202. The Committee recommends that the Scottish Government give further consideration to the requirement for consistency in the 2003 Act on the treatment of public and local holidays and bring forward amendments at stage 2 to ensure this.

Community right to buy abandoned and neglected land (section 48)

203. The existing community right to buy provisions under Part 2 of the 2003 Act allow a rural community to register an interest in land at any time. However a community body can only buy the land if the owner willingly decides to sell. As outlined in paragraph 102, section 27 removes the restriction on rural land and communities. The Policy Memorandum states—

“Land that is neglected or abandoned can be a barrier to the sustainable development of land. In some cases it may prevent the community from developing or improving facilities. There are also cases where derelict or neglected sites become a blight on the surrounding area, and the community could bring the land back into productive use. The Scottish Government considers that in such circumstances, where all other options fail to achieve improvement, communities should be able to acquire the land without having to wait for it to be put on the market.”96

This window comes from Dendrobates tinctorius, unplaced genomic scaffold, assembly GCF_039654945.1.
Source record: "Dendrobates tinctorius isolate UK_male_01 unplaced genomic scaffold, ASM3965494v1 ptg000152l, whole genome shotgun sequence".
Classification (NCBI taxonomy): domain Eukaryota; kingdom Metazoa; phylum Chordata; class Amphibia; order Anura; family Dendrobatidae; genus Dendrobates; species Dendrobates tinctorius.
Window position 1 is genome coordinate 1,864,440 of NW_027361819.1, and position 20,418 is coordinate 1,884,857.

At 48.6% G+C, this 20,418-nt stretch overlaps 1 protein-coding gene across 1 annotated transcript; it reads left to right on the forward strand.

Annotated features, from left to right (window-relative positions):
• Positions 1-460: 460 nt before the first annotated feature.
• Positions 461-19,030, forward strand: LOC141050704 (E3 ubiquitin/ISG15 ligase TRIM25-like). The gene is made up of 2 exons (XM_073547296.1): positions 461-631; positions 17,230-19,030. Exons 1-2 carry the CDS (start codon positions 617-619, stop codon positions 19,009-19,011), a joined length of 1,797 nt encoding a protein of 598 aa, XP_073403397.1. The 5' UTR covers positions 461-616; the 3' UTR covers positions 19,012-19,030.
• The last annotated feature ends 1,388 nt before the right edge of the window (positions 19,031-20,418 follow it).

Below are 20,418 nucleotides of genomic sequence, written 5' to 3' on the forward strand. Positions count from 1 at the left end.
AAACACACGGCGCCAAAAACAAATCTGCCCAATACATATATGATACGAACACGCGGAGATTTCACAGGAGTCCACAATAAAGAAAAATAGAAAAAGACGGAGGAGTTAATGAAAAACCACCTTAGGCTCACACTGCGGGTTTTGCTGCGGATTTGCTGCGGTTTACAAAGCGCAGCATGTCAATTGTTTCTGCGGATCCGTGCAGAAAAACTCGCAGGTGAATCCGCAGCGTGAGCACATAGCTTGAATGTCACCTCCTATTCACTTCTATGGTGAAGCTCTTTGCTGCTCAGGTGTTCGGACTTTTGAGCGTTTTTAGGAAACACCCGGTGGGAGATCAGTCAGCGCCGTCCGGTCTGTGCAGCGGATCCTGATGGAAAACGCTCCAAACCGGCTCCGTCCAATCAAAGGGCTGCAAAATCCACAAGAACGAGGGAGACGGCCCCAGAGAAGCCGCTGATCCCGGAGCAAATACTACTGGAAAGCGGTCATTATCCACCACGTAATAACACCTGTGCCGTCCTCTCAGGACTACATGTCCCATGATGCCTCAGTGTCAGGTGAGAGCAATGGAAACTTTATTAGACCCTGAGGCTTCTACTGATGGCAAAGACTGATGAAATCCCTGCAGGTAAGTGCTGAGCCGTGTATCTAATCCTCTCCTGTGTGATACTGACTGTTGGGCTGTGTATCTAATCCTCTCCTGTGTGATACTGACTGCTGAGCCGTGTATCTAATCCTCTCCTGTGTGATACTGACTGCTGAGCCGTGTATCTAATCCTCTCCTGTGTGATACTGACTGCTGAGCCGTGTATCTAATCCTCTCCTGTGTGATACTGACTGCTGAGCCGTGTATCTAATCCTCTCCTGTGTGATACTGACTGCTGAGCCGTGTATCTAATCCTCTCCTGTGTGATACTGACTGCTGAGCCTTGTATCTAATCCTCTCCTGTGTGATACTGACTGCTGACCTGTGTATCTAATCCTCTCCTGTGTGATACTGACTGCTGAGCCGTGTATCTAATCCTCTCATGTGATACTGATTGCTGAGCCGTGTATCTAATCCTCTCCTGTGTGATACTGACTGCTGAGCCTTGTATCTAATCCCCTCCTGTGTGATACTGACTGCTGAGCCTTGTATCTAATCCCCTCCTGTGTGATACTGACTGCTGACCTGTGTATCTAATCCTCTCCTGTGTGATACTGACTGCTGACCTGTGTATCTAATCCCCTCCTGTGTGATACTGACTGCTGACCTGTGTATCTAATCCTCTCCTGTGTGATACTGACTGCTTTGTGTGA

204. Section 48 of the Bill inserts a new Part 3A into the 2003 Act to give communities a right to buy land that is wholly or mainly abandoned or neglected, for the purposes of the sustainable development of that land, where there is no willing seller. Where Ministers approve the application, the owner will be required to transfer the land to the community body, which will be required to pay the market value for the land. The procedure for Part 3A is based on the procedure in Part 3 of the 2003 Land Reform Act, which gives crofting communities an absolute right to buy and is not dependent on there being a willing seller. The provisions in the proposed Part 3A as inserted by section 48 are summarised below.